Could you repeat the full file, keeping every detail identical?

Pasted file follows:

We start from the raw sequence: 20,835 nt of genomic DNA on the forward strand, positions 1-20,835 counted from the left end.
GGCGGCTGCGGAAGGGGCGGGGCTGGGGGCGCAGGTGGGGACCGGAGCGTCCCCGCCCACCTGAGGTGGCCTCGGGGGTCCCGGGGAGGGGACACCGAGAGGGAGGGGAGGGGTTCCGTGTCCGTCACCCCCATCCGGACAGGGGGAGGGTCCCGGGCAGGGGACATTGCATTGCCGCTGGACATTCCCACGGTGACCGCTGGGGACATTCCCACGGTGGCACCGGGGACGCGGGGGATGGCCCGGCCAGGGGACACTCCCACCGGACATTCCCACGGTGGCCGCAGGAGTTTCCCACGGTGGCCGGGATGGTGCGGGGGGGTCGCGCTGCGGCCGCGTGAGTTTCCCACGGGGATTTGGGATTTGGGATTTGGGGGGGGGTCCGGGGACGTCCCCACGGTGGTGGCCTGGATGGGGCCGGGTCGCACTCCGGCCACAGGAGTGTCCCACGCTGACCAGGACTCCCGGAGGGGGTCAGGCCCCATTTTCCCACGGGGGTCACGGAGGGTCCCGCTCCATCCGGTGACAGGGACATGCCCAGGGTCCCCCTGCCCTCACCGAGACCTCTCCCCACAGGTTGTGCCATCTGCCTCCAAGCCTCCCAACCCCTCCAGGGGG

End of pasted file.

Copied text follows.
We start from the raw sequence: 20,835 nt of genomic DNA on the forward strand, positions 1-20,835 counted from the left end.
GGCGGCTGCGGAAGGGGCGGGGCTGGGGGCGCAGGTGGGGACCGGAGCGTCCCCGCCCACCTGAGGTGGCCTCGGGGGTCCCGGGGAGGGGACACCGAGAGGGAGGGGAGGGGTTCCGTGTCCGTCACCCCCATCCGGACAGGGGGAGGGTCCCGGGCAGGGGACATTGCATTGCCGCTGGACATTCCCACGGTGACCGCTGGGGACATTCCCACGGTGGCACCGGGGACGCGGGGGATGGCCCGGCCAGGGGACACTCCCACCGGACATTCCCACGGTGGCCGCAGGAGTTTCCCACGGTGGCCGGGATGGTGCGGGGGGGTCGCGCTGCGGCCGCGTGAGTTTCCCACGGGGATTTGGGATTTGGGATTTGGGGGGGGGTCCGGGGACGTCCCCACGGTGGTGGCCTGGATGGGGCCGGGTCGCACTCCGGCCACAGGAGTGTCCCACGCTGACCAGGACTCCCGGAGGGGGTCAGGCCCCATTTTCCCACGGGGGTCACGGAGGGTCCCGCTCCATCCGGTGACAGGGACATGCCCAGGGTCCCCCTGCCCTCACCGAGACCTCTCCCCACAGGTTGTGCCATCTGCCTCCAAGCCTCCCAACCCCTCCAGGGGG